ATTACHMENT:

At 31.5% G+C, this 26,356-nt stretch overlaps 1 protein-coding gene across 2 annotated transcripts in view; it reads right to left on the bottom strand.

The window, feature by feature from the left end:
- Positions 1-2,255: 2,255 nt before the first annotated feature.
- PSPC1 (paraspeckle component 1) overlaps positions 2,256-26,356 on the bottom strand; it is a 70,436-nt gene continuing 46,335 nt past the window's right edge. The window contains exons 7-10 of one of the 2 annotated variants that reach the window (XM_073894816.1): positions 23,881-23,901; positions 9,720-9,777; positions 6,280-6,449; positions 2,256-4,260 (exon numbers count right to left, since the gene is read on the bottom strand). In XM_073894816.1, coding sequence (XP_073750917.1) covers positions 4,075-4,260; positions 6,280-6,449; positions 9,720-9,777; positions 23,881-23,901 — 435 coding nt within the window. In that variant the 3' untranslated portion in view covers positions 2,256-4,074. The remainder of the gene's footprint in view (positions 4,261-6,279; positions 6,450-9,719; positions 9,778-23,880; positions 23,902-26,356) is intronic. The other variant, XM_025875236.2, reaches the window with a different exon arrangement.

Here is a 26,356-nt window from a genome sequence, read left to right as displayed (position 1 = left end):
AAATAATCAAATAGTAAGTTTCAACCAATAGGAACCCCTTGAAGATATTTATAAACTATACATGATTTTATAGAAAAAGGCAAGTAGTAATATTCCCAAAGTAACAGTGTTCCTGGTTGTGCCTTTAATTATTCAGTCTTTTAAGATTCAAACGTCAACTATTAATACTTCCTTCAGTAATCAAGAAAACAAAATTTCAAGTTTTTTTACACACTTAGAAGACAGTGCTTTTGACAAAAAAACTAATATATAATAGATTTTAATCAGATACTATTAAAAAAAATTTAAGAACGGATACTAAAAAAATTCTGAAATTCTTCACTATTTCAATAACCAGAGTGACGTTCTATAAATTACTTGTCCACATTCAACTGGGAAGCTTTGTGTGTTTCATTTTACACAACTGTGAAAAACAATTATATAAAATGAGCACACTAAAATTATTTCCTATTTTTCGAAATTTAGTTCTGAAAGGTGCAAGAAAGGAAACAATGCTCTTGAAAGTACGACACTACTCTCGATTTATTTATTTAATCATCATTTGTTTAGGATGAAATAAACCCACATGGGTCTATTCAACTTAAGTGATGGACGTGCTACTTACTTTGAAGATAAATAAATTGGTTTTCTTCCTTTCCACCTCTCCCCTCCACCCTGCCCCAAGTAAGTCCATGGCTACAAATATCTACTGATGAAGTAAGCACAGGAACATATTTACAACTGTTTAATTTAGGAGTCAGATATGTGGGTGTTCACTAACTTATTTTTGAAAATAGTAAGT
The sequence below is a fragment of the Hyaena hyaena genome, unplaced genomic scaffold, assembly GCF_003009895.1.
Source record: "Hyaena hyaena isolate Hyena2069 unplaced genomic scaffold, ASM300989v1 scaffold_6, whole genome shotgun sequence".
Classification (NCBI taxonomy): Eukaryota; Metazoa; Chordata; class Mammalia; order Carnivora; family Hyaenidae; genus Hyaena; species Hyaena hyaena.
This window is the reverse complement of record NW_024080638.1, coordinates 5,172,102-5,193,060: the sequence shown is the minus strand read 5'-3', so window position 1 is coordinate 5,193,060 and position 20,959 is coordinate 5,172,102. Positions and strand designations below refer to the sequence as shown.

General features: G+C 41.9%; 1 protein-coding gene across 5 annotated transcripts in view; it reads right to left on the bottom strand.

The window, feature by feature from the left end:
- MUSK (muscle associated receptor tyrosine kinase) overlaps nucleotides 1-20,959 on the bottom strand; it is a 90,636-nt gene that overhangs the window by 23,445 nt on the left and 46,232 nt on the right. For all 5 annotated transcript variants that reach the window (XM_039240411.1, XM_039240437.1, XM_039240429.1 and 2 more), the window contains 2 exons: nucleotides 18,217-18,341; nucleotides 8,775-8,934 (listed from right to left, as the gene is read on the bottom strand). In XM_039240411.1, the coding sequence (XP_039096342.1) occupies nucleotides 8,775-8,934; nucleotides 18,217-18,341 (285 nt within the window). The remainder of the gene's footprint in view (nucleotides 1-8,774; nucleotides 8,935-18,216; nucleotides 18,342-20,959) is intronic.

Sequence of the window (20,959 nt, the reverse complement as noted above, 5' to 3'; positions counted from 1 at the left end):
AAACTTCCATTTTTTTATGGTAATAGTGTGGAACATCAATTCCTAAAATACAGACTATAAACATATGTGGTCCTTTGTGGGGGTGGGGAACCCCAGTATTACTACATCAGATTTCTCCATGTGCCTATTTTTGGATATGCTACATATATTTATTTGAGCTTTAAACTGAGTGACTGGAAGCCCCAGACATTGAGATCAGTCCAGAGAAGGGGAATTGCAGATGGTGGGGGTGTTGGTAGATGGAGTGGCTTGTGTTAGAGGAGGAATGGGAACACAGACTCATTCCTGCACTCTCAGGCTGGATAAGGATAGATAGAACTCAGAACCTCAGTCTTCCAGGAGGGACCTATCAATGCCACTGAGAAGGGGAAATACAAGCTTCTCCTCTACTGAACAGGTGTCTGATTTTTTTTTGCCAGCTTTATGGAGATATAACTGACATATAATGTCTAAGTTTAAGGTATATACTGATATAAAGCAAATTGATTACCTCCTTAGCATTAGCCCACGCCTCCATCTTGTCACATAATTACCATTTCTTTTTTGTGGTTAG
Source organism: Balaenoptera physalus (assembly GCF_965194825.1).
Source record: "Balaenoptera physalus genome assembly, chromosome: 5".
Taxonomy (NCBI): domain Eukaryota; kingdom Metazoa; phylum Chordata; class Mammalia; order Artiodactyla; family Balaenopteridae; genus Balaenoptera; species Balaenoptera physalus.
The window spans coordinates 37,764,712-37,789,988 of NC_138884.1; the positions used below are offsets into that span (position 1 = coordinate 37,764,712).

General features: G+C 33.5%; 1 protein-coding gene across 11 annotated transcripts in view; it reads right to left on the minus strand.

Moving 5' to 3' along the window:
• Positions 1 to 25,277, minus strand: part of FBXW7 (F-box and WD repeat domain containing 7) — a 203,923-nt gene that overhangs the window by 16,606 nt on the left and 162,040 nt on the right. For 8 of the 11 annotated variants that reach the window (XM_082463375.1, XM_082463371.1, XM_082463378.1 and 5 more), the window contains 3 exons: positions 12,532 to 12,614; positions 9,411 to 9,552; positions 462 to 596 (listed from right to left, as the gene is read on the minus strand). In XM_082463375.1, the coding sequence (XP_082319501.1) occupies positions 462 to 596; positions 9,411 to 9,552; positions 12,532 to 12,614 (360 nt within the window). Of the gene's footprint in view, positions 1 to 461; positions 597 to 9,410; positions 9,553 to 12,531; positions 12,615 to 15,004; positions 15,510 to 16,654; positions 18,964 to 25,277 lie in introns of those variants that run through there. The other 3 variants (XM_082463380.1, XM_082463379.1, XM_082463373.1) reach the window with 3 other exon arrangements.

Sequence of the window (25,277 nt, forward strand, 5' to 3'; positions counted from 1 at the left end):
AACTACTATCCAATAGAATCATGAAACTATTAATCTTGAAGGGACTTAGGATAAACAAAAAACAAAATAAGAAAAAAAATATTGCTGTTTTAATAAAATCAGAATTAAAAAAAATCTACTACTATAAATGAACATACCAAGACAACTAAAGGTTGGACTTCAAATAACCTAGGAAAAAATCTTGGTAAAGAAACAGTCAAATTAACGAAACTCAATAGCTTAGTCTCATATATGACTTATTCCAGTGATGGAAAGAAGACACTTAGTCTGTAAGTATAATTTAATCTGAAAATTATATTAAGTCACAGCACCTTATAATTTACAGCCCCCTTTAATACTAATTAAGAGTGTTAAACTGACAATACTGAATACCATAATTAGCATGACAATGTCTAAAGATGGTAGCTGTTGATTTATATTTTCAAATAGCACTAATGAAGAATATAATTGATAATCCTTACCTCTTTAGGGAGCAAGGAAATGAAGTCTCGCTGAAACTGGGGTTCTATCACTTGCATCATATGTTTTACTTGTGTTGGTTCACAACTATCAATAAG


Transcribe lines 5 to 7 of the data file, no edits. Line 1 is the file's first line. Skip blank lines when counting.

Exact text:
Here is a 26,356-nt window from a genome sequence, read left to right as displayed (position 1 = left end):
AAATAATCAAATAGTAAGTTTCAACCAATAGGAACCCCTTGAAGATATTTATAAACTATACATGATTTTATAGAAAAAGGCAAGTAGTAATATTCCCAAAGTAACAGTGTTCCTGGTTGTGCCTTTAATTATTCAGTCTTTTAAGATTCAAACGTCAACTATTAATACTTCCTTCAGTAATCAAGAAAACAAAATTTCAAGTTTTTTTACACACTTAGAAGACAGTGCTTTTGACAAAAAAACTAATATATAATAGATTTTAATCAGATACTATTAAAAAAAATTTAAGAACGGATACTAAAAAAATTCTGAAATTCTTCACTATTTCAATAACCAGAGTGACGTTCTATAAATTACTTGTCCACATTCAACTGGGAAGCTTTGTGTGTTTCATTTTACACAACTGTGAAAAACAATTATATAAAATGAGCACACTAAAATTATTTCCTATTTTTCGAAATTTAGTTCTGAAAGGTGCAAGAAAGGAAACAATGCTCTTGAAAGTACGACACTACTCTCGATTTATTTATTTAATCATCATTTGTTTAGGATGAAATAAACCCACATGGGTCTATTCAACTTAAGTGATGGACGTGCTACTTACTTTGAAGATAAATAAATTGGTTTTCTTCCTTTCCACCTCTCCCCTCCACCCTGCCCCAAGTAAGTCCATGGCTACAAATATCTACTGATGAAGTAAGCACAGGAACATATTTACAACTGTTTAATTTAGGAGTCAGATATGTGGGTGTTCACTAACTTATTTTTGAAAATAGTAAGT
The sequence below is a fragment of the Hyaena hyaena genome, unplaced genomic scaffold, assembly GCF_003009895.1.